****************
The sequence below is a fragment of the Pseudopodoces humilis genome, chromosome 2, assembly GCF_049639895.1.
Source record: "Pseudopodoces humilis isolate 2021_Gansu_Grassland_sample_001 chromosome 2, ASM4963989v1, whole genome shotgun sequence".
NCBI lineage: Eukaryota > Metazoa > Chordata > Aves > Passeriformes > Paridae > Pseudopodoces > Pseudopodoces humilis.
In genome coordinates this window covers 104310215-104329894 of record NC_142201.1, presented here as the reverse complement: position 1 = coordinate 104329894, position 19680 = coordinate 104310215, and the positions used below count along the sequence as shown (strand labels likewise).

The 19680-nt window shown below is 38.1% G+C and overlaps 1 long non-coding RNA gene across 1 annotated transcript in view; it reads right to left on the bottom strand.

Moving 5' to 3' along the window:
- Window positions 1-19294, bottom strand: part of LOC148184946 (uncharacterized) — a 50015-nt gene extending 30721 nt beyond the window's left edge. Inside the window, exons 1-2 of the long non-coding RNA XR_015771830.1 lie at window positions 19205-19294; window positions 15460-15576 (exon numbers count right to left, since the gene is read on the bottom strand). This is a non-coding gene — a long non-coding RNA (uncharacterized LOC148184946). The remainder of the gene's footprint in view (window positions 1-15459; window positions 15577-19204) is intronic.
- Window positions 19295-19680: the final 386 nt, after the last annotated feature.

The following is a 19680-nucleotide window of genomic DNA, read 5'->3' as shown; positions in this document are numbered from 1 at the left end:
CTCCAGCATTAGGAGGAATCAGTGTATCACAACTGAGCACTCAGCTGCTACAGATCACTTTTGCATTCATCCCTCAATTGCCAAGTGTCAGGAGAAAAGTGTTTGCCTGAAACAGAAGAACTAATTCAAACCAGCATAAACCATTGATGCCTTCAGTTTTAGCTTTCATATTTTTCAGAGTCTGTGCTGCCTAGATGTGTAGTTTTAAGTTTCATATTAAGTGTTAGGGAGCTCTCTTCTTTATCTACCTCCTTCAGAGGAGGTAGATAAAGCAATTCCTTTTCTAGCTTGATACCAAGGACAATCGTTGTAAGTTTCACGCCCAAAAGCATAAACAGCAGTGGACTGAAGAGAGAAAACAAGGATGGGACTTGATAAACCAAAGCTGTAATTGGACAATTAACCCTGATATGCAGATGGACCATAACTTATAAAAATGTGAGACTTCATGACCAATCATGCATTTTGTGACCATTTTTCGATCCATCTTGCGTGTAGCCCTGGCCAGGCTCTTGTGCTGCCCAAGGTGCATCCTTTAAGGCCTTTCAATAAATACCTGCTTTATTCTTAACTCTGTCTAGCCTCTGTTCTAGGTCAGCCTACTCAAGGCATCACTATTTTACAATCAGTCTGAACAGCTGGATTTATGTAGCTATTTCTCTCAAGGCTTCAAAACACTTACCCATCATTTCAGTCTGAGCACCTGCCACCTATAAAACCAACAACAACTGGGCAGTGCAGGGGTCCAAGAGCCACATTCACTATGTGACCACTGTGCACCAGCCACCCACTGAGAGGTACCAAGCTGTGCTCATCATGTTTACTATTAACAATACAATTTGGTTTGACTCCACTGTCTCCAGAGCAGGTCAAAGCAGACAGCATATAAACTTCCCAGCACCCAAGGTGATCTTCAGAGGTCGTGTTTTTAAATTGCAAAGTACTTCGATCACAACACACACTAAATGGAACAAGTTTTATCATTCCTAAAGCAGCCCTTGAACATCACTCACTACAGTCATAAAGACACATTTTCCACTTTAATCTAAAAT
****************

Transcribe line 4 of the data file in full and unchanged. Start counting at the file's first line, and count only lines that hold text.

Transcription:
In genome coordinates this window covers 104310215-104329894 of record NC_142201.1, presented here as the reverse complement: position 1 = coordinate 104329894, position 19680 = coordinate 104310215, and the positions used below count along the sequence as shown (strand labels likewise).